One of the students approached me yesterday after class, and asked me to take a look at his laptop. He had some major issues with it and wanted some advice. I find it funny how people always assume that if you are computer scientist, you must also be a “computer guy” and a tech support wizard. In my case this assumption is true, but I know allot of people that were brilliant programmers but could not take care of their computer if their life depended on it. Hell, I don’t consider myself a “hardware guy” either. Whenever I need to buy a part I just call Marinos and ask him what is good out there and where can I get the best price. But that’s a topic for a whole other rant.
First thing I wanted to do when the student approached me is to suggest contacting helpdesk. I really don’t have time to fix computers for my students – and I’m not getting paid to do it. However, I’m always willing to take a look and give advice if they need it.
I was shocked to find out that OIT Helpdesk turned him down saying that there was nothing they could do… So I decided I check out the machine. The laptop had a classic BSOD on boot-up issue. When your computer consistently BSOD’s while booting, even in safe mode, you probably have probably a corrupted registry hive.
Windows registry is funky, and when it gets trashed it usually takes down the whole system. You can of course try to copy some system files from the installation CD hoping that you will restore it to a usable state. But I have never, ever seen that working. Essentially the best course of action in this type of problems is, recover data and reinstall the OS.
Is this stuff out of scope for helpdesk? I really don’t know. I sent them an email describing the issue and asking for advice. Let’s see if they respond.
It’s not like this is a complicated process. All they need to do is to grab a 2.5″ enclosure and extract the students’ data. Either that or use Knoppix to burn his stuff to CD’s/DVD’s. Or walk him through a parallel install of windows… This is really not rocket science. Especially that last step seems to be reasonable.
All this poor guy wants is to get his iTunes music,and his homeworks out of there :P Of course there might be an issue with the DRM and transferring songs between computers… But once again – this is a topic for a whole new rant.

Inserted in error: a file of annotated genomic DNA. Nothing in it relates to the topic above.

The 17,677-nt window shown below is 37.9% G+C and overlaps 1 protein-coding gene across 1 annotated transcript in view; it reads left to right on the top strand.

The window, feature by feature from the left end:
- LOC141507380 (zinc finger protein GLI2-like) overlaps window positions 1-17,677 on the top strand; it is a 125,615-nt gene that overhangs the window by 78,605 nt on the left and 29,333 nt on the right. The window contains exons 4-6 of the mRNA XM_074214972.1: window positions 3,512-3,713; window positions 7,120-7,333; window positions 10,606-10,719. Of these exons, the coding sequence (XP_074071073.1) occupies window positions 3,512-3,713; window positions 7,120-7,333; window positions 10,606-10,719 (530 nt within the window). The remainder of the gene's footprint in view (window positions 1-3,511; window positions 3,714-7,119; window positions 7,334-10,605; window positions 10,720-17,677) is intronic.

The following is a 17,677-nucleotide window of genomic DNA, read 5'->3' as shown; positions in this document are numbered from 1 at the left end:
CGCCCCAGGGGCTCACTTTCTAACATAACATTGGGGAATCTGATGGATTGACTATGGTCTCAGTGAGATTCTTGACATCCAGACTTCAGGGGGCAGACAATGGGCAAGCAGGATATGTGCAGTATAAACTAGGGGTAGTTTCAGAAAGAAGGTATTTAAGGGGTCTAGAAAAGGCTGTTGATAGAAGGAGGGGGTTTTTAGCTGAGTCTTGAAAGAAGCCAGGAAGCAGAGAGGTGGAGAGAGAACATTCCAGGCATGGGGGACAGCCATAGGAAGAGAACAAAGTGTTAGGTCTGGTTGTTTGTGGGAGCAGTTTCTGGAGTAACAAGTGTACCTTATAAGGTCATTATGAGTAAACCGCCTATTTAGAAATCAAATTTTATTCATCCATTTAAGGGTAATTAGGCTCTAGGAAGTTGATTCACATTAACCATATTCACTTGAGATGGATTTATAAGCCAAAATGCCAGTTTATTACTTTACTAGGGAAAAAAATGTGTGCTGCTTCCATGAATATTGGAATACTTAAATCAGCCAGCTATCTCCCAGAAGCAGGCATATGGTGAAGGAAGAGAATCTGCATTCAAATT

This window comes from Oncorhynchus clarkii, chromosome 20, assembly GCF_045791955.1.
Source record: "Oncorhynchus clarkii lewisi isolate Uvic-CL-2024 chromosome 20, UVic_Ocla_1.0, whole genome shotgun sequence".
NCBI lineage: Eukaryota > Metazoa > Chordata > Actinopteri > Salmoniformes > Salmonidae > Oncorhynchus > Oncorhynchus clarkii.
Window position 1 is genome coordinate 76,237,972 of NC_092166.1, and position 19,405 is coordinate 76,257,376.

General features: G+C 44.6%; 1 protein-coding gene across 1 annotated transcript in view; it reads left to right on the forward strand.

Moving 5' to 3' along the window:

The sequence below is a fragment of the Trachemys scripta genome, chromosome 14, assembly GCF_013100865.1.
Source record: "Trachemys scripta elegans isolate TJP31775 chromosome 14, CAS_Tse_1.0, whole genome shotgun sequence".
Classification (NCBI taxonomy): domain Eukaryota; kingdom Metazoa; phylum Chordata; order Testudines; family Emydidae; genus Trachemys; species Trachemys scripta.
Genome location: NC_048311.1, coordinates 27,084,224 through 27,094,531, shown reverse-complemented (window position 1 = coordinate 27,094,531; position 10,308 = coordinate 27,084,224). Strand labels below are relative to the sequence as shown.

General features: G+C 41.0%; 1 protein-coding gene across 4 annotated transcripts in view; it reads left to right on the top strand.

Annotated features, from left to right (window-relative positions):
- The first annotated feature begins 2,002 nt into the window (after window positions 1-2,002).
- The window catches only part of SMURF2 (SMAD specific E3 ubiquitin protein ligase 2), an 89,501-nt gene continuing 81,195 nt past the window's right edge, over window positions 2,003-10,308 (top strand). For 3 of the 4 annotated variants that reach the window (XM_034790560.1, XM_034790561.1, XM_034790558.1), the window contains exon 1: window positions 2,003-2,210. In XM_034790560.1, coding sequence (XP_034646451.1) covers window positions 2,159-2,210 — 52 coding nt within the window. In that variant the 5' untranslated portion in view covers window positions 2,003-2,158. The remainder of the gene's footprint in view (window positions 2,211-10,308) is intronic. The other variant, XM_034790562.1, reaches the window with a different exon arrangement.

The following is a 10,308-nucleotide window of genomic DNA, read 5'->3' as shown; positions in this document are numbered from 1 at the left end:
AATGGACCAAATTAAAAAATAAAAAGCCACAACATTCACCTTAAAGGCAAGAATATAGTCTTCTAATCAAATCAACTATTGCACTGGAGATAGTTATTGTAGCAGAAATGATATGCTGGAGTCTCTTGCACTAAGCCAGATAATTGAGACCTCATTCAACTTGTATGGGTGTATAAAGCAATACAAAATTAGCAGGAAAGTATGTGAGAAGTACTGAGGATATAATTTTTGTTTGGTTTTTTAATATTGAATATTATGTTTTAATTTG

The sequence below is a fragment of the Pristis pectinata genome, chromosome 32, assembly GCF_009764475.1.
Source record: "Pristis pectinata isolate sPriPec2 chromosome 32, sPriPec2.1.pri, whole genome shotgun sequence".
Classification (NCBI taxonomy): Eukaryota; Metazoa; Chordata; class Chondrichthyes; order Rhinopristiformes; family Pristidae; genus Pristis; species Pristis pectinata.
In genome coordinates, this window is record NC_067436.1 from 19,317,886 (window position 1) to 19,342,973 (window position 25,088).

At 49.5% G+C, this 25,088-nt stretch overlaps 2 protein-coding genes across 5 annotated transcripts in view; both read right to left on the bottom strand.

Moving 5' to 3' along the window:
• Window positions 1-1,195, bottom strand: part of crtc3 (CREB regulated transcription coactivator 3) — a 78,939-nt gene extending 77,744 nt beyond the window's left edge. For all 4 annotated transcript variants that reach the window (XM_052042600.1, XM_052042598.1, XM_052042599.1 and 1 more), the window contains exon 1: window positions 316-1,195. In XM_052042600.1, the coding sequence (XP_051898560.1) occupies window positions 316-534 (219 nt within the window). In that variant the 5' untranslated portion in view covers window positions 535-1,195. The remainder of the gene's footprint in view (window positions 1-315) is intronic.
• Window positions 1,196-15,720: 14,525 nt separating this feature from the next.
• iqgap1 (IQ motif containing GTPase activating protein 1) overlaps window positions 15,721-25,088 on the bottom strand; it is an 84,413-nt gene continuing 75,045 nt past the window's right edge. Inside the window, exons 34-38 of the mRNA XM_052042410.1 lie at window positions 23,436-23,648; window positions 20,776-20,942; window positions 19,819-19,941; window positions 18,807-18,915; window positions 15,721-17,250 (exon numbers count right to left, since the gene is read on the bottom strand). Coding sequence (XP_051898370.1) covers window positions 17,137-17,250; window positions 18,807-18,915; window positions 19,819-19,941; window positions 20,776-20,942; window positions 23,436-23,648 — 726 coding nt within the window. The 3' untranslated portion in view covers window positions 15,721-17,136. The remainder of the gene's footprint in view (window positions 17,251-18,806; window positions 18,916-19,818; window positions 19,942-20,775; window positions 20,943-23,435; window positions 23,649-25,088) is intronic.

Isn’t this the type of stuff we have the helpdesk for though? Helping students to fix their machines when they break, and help them recover homeworks when the machines die? Maybe I’m wrong here…
Ill update this post when I get a response form the helpdesk… Let’s see if I end up being quoted at Giant Robots for this one :P
Update Fri Mar 3 13:57:26 EST 2006
Yes, this seems to be out of scope for the helpdesk. Korun who works for OIT says that they are only supporting faculty, and only with computers that are MSU property.
If you ask me, this kinda sucks… We should really have some tech support for students on campus. I saw people doing the “Virus Clinic” thing in SC several times… I think we should
have something like that running all the time somewhere extend the services they offer to stuff like data recovery, and OS reinstallation assistance.
Update Fri Mar 3 15:21:29 EST 2006
Here is the official response from the helpdesk:
Thank you for contacting the Technology Solutions Center about your student’s computer problem. At this time, the TSC cannot assist this student further. The Technology Solutions Center can only provide limited technical support to students on the following three issues:
3-Campus Network connectivity
It is suggested that the student contact their computer manufacturer for further support. Again thank you for contacting the TSC.
So there you have it… Case closed :( I suspect that there is a reason why they only offer such limited support. Maye they don’t want to be liable for loosing student data, voiding their warranties, or breaching wierd manufacturer EULAS. Eh…
Update Tue Mar 7 09:53:09 EST 2006
I talked to the student yesterday. I’m happy to report that a Knoppix CD that I gave him allowed his more computer literate firend to save all his data to an external drive. Then they reformated, and as of yesterday he is back in business.
I’m telling you – knoppix saves lives! Always have a Knoppix CD’s on you!